of some kind. This made him timid about trying new ways of doing things, and set him on the wrong track when he tried to cure disease. He was likely to pound on a drum to drive away the bad spirit instead of discovering the true cause.

Character in clan life


What qualities of character had the man of the clan developed ? Evidently there would not be much chance to practise honesty, for there was little trading and no one had much property. But there were other good qualities which we prize today.

First was kindness. This word means treating man as though he belonged to your kind, or your kin. The clansman shared with his kin. He protected his kin. He helped his kind. He stood by them. In our presentday life, when we compete with men in business, or live in such great cities that we often do not know our own neighbors, we sometimes forget to be kind. The man of the clan could not forget this. The defect was that he was not kind to people of other groups. Indeed it would have seemed to him quite absurd that he should be. What was needed was that men should learn to show kindness not only to their own kin-Greeks, Jews, Celts, white men-but to all.

Close to kindness came loyalty—loyalty to the group. The man of the clan felt that the clan was more important than he was. He must follow its traditions ; he must fight for it. Now it is a great thing for any of us to belong to something greater than ourselves. It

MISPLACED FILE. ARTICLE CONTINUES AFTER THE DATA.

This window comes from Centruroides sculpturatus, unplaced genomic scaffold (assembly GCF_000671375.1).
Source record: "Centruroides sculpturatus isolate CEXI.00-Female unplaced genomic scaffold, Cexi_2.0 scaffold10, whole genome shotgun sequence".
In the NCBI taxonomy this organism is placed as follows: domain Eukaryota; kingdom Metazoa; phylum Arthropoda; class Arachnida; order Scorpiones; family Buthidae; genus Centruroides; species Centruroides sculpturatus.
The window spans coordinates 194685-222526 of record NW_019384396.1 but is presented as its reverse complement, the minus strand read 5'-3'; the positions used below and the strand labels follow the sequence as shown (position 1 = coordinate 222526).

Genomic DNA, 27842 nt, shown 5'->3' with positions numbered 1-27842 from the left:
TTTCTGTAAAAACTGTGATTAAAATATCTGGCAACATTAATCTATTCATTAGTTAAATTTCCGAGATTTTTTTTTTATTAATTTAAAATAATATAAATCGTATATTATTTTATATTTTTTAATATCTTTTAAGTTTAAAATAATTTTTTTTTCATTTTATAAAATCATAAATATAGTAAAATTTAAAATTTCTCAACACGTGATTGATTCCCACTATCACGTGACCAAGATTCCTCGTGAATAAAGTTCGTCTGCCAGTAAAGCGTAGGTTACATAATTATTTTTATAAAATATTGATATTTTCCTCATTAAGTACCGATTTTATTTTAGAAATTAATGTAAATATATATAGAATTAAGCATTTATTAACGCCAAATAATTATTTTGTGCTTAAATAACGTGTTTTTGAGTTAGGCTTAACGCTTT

Loyalty to the group

makes us larger men and women. For if we are thinking of the group as our group, if we make its causes our own, then we somehow for the moment widen out our thought and our sympathy. The early man's group was not a large one, and sometimes the main service it asked of its members was to make a raid upon some other tribe. But it was a school in which man learned to stand by his group.

Third might be mentioned courage. For the clan Courage praised the brave man and ridiculed the coward.

Fourth was respect for the elders. This was very Respect strong in the clan, and many of the customs, such as initiations, were well adapted to cultivate this trait.

These traits belong to what we sometimes call group morals. They represent a great deal that is necessary in the good citizen, but they leave much to be done. For there were three lacks in the life of the man of the clan: First, he lacked knowledge about nature, and Lack of especially knowledge how to use the great forces of knowledge fire, steam, electricity. Science and invention must come to supply this lack.

Second, he lived in too small a group, and did not co- The clan operate enough with his fellows. “Union is strength,” too small is an old proverb. It was proved at first in war; it is a group only recently that men have come to realize what it means in peace. Now the clan or tribe is an association which is strong as far as it goes, but in one respect it does not go far enough; in other respects it goes too far, that is, it is too intense. Both faults seem to be due to belonging to too small a group and to too few groups.

His group was too small. The people in one clan are Hence suspicious of those in another. They do not trade clannishfreely with them. They do not have a common judge ness